Telephone
01284 757490

Address
34 Abbeygate St, Bury Saint Edmunds IP33 1LW, UK

About Abbey Gardens

The Abbey Gardens in the heart of Bury St Edmunds is the perfect spot for enjoying peace and quiet whilst watching the world go by.

The award-winning 14-acre park is on the site of a former Benedictine Abbey, the Abbey of St Edmund, once a power house of medieval England. Internationally renowned for its colourful and attractive displays and the heritage of its backdrop make the gardens a very special place to visit and visitors come from all over the world to see it. 

The gardens are framed by the abbey wall that runs from the 13th century Abbot's Bridge via the imposing Abbey Gate to St Edmundsbury Cathedral. 

It is not hard to understand why the Abbey Gardens have won the prestigious Green Flag Award on numerous occasions, it is a stunning venue for the many and varied cultural events which take place in Bury St Edmunds including the annual Bury Festival.  


Created in 1831 by Nathaniel Hodson, the Abbey Gardens was originally a botanic garden laid out in the same style as the Royal Botanic Gardens in Brussels. In 1936 the concentric circles were replaced by the sixty-four island beds which, together with illuminations, formed part of the Coronation celebrations for George VI in 1937.

Today, approximately 20,000 plants are bedded out in the spring for the summer display plus 12,000 plants and 20,000 bulbs in the autumn for the spring display.



Highlights

Ruins of the Abbey of St Edmund

The Abbey of St Edmund was once one of the richest and largest Benedictine monasteries in England. The site became home to the remains of the martyred King Edmund (later Saint Edmund) in 903 and the acquisition of such a notable relic made the monastery a place of pilgrimage as well as the recipient of numerous royal grants.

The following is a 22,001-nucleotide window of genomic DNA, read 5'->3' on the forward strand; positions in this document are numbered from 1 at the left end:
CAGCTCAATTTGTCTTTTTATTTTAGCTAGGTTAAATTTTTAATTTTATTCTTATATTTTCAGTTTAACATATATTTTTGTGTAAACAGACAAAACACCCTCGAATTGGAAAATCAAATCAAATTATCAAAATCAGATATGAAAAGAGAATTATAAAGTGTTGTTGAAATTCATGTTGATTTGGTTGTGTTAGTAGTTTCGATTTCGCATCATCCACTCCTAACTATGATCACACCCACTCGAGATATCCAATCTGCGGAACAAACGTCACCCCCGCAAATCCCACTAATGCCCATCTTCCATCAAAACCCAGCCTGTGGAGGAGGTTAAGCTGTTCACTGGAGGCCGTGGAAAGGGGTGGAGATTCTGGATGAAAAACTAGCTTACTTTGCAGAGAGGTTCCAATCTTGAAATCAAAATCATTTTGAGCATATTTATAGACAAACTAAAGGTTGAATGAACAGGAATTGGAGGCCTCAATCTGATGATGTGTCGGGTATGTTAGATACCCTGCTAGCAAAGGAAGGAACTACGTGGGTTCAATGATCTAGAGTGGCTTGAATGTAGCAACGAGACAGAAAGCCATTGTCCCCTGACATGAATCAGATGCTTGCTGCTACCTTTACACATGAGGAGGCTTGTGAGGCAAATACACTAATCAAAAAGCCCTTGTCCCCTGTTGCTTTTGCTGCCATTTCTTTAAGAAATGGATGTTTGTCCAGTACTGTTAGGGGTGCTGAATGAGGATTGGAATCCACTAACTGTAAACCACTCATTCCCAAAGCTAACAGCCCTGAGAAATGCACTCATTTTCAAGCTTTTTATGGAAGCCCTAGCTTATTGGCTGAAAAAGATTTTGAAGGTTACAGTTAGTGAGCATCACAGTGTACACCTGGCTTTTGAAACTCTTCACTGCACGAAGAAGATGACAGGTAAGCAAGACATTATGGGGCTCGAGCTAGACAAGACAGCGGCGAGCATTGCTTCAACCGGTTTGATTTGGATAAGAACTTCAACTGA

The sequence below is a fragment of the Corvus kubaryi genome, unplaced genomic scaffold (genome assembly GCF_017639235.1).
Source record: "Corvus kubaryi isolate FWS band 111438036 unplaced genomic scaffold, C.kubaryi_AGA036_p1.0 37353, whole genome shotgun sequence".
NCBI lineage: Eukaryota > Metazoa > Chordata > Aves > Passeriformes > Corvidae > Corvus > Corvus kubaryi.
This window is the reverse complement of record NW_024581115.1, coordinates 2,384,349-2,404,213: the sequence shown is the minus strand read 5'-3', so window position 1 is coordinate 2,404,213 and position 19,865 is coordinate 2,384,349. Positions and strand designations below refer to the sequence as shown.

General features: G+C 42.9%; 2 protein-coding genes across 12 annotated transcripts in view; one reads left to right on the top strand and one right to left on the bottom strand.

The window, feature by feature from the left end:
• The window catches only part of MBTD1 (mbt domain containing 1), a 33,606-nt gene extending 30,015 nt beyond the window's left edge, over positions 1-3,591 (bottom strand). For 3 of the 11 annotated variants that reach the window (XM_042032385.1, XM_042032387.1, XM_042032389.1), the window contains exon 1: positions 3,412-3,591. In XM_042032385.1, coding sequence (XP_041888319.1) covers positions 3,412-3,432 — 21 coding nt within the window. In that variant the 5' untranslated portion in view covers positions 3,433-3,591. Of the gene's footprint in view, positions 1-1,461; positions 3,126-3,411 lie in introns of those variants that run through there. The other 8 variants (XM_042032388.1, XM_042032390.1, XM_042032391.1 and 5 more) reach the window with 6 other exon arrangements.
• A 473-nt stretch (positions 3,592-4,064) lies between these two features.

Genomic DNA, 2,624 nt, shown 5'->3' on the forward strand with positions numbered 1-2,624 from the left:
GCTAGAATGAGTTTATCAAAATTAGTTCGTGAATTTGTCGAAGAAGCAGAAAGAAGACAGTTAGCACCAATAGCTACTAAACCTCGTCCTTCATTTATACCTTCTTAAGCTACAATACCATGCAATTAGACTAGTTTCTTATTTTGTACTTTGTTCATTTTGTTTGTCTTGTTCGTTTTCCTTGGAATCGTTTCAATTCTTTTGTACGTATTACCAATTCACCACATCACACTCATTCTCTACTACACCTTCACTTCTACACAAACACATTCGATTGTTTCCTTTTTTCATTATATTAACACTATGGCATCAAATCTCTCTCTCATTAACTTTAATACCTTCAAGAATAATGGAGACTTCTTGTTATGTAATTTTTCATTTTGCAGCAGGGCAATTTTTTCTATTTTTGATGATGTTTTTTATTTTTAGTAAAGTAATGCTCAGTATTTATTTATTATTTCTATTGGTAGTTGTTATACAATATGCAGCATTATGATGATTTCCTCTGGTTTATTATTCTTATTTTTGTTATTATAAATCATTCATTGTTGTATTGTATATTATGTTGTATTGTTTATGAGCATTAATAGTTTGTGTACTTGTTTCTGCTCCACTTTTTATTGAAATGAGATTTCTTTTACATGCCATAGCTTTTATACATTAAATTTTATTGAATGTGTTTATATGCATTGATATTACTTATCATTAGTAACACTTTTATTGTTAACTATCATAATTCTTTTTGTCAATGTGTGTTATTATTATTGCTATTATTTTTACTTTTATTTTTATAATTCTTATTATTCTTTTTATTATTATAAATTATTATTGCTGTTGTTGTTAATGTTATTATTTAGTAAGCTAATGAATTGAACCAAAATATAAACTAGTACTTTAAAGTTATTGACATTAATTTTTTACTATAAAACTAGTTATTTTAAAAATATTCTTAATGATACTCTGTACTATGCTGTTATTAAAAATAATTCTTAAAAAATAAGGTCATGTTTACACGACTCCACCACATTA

The Abbey remains are extensive and include the complete 14th century Great Gate and Norman Tower, as well as the impressive ruins and altered west front of the immense church.


Pilgrim's Herb Garden - the garden features many traditional medicinal plants believed to cure most ills and also ward off evil spirits. It was inspired by a now famous manuscript written at the Abbey in the 13th century which is housed in the Bodleian Library in Oxford. 

Appleby Rose Garden - originally an orchard, this is now a beautiful and established rose garden with over 400 rose bushes. The rose garden is named after John Appleby, an American serviceman who served with the 487th Bomb Group in Lavenham. A bench made from the wing of an American 'Flying Fortress Bomber' and a memorial stone pays tribute to the many US servicemen and women stationed in Suffolk. 

Sensory garden - The Abbey Gardens first ‘Blind Garden’ was built in 1990 and was designed to provide interest for the visually impaired through scented plants and herbs. The pergola is designed to give the effect of a cloister where the monks would have walked in days gone by. 

The Garden of Reflection - the garden commemorates the murder of 57 Jews in Bury St Edmunds on Palm Sunday, 19 March 1190 and all victims of genocide. The centre piece of the Peace Garden is a 1.5 metre tall teardrop, it also includes 57 cobble stones - one for each of the victims of the 1190 massacre. 

The riverside - the beautiful River Lark runs along the eastern side of the Abbey Gardens and provides a picturesque walk whatever the season. The Abbey historically used the river as a power supply and trading route.

Abbey Gardens Sundial Fountain - This Victorian drinking fountain, with sundial cube on the top, was gifted to the people of Bury St Edmunds in 1871 by the 3rd Marquess of Bristol. The Abbey Gardens sundial is an extremely early example - quite possibly the earliest in the country - of a sundial that allowed the town clocks to be set to GMT rather than the local mean time.

The Aviary - The Abbey Gardens has varieties of birds include canaries, budgies, teal ducks, Bengalis and Zebra finches and diamond doves.

Water garden - Tranquil and calming, the water garden is a relaxing place to enjoy some shade on sunny summer days. 

The world's first Internet bench
- Is right here in Bury St Edmunds on the right as you pass through the Abbey Gate. Installed in 2001 by Microsoft, the computer giant chose the town for the pilot scheme from hundreds of applications made by local authorities around the UK.

Other facilities:
Bowling green
The Garden Cafe
Putting green
Crazy golf 
Children’s play area
Wildlife feeding area

The Abbey Gardens opens Monday to Saturday 7.30am and Sunday at 9am. Closing times vary according to the season.

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